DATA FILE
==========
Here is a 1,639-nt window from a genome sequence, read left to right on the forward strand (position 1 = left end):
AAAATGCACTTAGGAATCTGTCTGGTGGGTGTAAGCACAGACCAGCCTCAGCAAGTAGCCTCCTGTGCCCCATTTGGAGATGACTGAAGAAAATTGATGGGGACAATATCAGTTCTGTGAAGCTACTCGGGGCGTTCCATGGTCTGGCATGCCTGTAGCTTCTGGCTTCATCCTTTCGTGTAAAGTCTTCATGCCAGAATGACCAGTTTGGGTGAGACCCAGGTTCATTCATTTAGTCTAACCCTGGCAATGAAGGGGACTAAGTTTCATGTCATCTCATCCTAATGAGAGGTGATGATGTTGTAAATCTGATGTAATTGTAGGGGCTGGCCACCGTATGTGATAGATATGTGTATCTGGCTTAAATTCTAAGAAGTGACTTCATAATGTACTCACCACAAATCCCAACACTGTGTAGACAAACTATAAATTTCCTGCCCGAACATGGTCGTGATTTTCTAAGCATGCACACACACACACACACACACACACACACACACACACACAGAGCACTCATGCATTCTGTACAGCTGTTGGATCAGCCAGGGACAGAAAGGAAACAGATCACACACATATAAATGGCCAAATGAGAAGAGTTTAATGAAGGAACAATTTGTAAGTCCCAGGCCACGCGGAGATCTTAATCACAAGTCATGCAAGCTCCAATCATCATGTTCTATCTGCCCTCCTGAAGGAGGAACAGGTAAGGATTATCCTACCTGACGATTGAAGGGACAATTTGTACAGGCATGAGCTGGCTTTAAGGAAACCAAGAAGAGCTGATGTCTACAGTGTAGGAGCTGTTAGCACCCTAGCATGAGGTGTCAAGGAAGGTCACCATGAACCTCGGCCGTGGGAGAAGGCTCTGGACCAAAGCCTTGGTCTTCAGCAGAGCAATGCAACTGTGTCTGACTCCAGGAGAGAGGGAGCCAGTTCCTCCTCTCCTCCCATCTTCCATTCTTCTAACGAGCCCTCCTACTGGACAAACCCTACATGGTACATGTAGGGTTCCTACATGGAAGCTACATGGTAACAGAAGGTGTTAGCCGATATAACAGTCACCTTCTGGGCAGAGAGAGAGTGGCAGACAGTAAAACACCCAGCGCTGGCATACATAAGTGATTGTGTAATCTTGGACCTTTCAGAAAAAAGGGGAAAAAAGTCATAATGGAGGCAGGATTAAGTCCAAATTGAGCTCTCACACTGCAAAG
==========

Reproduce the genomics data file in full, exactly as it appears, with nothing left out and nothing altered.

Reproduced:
Here is a 1,639-nt window from a genome sequence, read left to right on the forward strand (position 1 = left end):
AAAATGCACTTAGGAATCTGTCTGGTGGGTGTAAGCACAGACCAGCCTCAGCAAGTAGCCTCCTGTGCCCCATTTGGAGATGACTGAAGAAAATTGATGGGGACAATATCAGTTCTGTGAAGCTACTCGGGGCGTTCCATGGTCTGGCATGCCTGTAGCTTCTGGCTTCATCCTTTCGTGTAAAGTCTTCATGCCAGAATGACCAGTTTGGGTGAGACCCAGGTTCATTCATTTAGTCTAACCCTGGCAATGAAGGGGACTAAGTTTCATGTCATCTCATCCTAATGAGAGGTGATGATGTTGTAAATCTGATGTAATTGTAGGGGCTGGCCACCGTATGTGATAGATATGTGTATCTGGCTTAAATTCTAAGAAGTGACTTCATAATGTACTCACCACAAATCCCAACACTGTGTAGACAAACTATAAATTTCCTGCCCGAACATGGTCGTGATTTTCTAAGCATGCACACACACACACACACACACACACACACACACACACACAGAGCACTCATGCATTCTGTACAGCTGTTGGATCAGCCAGGGACAGAAAGGAAACAGATCACACACATATAAATGGCCAAATGAGAAGAGTTTAATGAAGGAACAATTTGTAAGTCCCAGGCCACGCGGAGATCTTAATCACAAGTCATGCAAGCTCCAATCATCATGTTCTATCTGCCCTCCTGAAGGAGGAACAGGTAAGGATTATCCTACCTGACGATTGAAGGGACAATTTGTACAGGCATGAGCTGGCTTTAAGGAAACCAAGAAGAGCTGATGTCTACAGTGTAGGAGCTGTTAGCACCCTAGCATGAGGTGTCAAGGAAGGTCACCATGAACCTCGGCCGTGGGAGAAGGCTCTGGACCAAAGCCTTGGTCTTCAGCAGAGCAATGCAACTGTGTCTGACTCCAGGAGAGAGGGAGCCAGTTCCTCCTCTCCTCCCATCTTCCATTCTTCTAACGAGCCCTCCTACTGGACAAACCCTACATGGTACATGTAGGGTTCCTACATGGAAGCTACATGGTAACAGAAGGTGTTAGCCGATATAACAGTCACCTTCTGGGCAGAGAGAGAGTGGCAGACAGTAAAACACCCAGCGCTGGCATACATAAGTGATTGTGTAATCTTGGACCTTTCAGAAAAAAGGGGAAAAAAGTCATAATGGAGGCAGGATTAAGTCCAAATTGAGCTCTCACACTGCAAAG